Index of content:
Volume 86, Issue 5, 01 September 1999
86(1999); http://dx.doi.org/10.1063/1.371141View Description Hide Description
and single crystals are grown using the modified Bridgman method. The grownsingle crystals have orthorhombic structures. The energy band gaps for and single crystals measured at 298 K were about 0.789 and 0.798 eV, respectively, and these gaps are due to direct transitions. The Burstein-Moss effect due to overlapping of the energy level of ( and the conduction band of the is observed.
86(1999); http://dx.doi.org/10.1063/1.371142View Description Hide Description
We report the observation of interaction between a 1 GHz surface acoustic wave and vertical electron beams in a specially designed GaAsresonant tunneling structure. The interaction relies on the vertical component of the surface acoustic wave’s electric field to trigger a current through the structure. A theoreticalanalysis is presented that reveals the importance of both the spatial distribution of the surface acoustic wave potential and the nonlocality of the structure’s conductivity on the operation of the device. Possible applications of this interaction for signal processing and powerful microwave devices are discussed.
86(1999); http://dx.doi.org/10.1063/1.371143View Description Hide Description
The Lifshitz–van der Waals theory has been used to calculate the contact angles of dispersive liquids and solids: diiodomethane, α-bromonaphtalene, methylnaphtalene, benzene, and n-octane, liquids on polytetrafluoroethylene, polystyrene, polyisobutene, polyvinylchloride, and polyethylene. The theoretical calculation of the contact angles was based on the nonretarded Hamaker constants which have been calculated from the dielectric properties of the materials and application of the Lifshitz theory. These theoretical contact angles were compared with the experimental contact angles measured by the Wilhelmy plate method. Closely related values have been found for the theoretical and experimental contact angles.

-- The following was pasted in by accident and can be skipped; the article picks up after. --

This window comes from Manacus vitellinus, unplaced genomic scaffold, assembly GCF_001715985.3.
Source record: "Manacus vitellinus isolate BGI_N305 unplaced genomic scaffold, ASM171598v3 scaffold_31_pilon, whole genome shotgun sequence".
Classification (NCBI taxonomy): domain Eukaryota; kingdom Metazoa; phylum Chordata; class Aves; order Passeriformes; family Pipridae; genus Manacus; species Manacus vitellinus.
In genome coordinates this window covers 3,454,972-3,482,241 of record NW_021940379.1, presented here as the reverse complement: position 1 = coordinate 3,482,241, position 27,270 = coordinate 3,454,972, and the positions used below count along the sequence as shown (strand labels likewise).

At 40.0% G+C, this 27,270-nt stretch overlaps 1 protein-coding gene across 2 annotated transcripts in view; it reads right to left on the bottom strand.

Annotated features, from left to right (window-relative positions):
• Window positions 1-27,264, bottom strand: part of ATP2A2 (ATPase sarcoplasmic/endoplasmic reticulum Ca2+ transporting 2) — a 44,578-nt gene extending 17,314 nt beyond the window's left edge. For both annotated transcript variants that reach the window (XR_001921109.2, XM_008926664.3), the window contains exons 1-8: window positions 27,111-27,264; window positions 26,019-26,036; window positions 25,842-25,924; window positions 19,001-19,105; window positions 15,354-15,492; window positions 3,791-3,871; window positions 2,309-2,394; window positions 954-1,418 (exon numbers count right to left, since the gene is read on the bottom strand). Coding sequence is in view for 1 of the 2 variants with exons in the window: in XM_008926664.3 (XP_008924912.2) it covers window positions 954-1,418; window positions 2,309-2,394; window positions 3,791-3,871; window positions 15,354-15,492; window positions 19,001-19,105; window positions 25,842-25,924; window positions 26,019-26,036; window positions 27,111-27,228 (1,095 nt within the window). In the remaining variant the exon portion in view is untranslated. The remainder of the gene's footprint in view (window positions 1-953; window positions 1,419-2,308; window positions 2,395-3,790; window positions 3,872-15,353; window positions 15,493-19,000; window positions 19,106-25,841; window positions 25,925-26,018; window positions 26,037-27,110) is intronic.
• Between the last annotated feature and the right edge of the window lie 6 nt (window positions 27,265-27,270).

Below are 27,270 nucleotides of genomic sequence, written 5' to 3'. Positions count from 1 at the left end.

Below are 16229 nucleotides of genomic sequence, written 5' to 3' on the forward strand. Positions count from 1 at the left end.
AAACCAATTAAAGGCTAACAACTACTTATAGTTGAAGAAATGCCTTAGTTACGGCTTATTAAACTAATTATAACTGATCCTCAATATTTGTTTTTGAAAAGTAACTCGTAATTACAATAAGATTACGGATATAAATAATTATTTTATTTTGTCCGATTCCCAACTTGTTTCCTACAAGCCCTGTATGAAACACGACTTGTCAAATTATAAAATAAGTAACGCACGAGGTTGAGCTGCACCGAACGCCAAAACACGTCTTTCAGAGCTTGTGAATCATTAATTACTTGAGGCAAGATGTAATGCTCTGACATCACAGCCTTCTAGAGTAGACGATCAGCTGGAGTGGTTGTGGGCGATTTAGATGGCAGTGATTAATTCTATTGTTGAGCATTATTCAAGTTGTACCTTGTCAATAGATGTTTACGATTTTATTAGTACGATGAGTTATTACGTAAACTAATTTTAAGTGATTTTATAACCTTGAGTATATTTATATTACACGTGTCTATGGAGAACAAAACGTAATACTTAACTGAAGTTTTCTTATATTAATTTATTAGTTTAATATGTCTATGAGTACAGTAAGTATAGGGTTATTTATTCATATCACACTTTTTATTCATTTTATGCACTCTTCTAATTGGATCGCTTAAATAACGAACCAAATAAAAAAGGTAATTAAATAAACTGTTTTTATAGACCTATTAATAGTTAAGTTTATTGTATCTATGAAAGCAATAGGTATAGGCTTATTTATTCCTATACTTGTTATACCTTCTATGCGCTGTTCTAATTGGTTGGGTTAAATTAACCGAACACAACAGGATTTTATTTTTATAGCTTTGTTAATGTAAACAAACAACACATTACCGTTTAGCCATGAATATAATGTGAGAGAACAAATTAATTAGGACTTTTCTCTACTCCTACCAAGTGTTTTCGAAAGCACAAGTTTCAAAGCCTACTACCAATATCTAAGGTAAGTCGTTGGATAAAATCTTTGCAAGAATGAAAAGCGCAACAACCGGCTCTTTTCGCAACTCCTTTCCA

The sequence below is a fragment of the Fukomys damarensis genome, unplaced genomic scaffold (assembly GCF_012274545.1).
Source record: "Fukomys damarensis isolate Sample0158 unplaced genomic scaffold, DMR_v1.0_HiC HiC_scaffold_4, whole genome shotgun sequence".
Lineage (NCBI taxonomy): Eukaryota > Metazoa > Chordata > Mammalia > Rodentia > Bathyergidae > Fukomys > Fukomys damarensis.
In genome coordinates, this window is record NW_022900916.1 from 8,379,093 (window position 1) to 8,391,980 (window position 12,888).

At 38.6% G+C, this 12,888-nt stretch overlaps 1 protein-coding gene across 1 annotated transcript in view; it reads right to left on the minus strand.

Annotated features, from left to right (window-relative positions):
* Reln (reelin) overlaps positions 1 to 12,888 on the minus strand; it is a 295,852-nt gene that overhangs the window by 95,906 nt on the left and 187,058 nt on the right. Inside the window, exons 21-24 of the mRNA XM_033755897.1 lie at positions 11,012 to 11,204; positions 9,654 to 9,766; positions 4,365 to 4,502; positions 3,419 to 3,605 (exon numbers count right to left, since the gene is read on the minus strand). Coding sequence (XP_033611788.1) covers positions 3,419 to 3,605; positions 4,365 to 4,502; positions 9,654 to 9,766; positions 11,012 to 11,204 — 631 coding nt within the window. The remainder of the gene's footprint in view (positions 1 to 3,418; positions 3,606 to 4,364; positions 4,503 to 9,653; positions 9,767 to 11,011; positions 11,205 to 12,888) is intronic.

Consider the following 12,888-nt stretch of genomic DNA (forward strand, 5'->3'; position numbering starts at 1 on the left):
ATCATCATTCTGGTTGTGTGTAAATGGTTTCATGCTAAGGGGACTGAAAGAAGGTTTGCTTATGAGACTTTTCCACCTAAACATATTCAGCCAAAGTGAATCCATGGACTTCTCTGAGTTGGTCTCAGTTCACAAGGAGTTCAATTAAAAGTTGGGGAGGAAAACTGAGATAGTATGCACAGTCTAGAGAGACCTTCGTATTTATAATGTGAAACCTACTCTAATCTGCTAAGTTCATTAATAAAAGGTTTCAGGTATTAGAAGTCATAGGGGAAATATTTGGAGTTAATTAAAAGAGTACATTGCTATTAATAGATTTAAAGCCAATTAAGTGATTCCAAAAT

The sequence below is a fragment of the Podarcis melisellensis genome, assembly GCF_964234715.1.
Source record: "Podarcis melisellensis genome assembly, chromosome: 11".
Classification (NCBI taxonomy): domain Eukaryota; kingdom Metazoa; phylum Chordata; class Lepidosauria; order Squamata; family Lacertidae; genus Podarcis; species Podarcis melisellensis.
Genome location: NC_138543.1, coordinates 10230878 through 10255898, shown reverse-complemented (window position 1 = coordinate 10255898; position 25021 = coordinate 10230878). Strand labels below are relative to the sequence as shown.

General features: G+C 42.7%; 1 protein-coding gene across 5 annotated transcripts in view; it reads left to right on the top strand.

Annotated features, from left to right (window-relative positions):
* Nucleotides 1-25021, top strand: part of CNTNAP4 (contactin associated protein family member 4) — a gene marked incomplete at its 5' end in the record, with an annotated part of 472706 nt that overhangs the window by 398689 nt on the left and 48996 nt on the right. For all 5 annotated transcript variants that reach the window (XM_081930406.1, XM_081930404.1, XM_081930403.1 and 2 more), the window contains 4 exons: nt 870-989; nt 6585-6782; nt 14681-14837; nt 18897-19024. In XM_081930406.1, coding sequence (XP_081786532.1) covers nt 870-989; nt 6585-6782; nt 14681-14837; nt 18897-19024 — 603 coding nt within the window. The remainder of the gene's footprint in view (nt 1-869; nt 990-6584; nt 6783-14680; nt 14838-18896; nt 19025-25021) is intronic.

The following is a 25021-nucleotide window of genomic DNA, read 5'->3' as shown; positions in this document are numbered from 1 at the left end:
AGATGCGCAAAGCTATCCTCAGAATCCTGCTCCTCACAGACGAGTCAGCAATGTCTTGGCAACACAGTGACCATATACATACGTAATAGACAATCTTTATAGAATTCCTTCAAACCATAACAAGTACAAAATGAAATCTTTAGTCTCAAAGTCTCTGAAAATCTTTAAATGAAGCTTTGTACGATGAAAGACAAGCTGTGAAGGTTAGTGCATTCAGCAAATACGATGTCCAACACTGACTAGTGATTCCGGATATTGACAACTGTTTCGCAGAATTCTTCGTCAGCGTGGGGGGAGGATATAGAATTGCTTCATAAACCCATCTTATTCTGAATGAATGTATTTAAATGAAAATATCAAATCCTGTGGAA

86(1999); http://dx.doi.org/10.1063/1.371144View Description Hide Description
The watervaporization rate, an essential process for all the biological processes, was found to be significantly influenced under static magnetic fields up to 8 T in air and oxygen. The magnitude of the effect depended on the field–field gradient product rather than on B itself. Under forced flow conditions of the atmosphere, both enhancement and suppression of the vaporization rate were observed depending upon the direction of the gas flow relative to the field gradient. A mechanism is proposed to explain the results in a systematic manner based on the assumption of the creation of magnetic wind driven by the gradient susceptibility distribution caused by water content distribution in the atmosphere. It is discussed that this magneto enhancement of vaporization may be the indirect cause of frequently reported field effects on living organisms.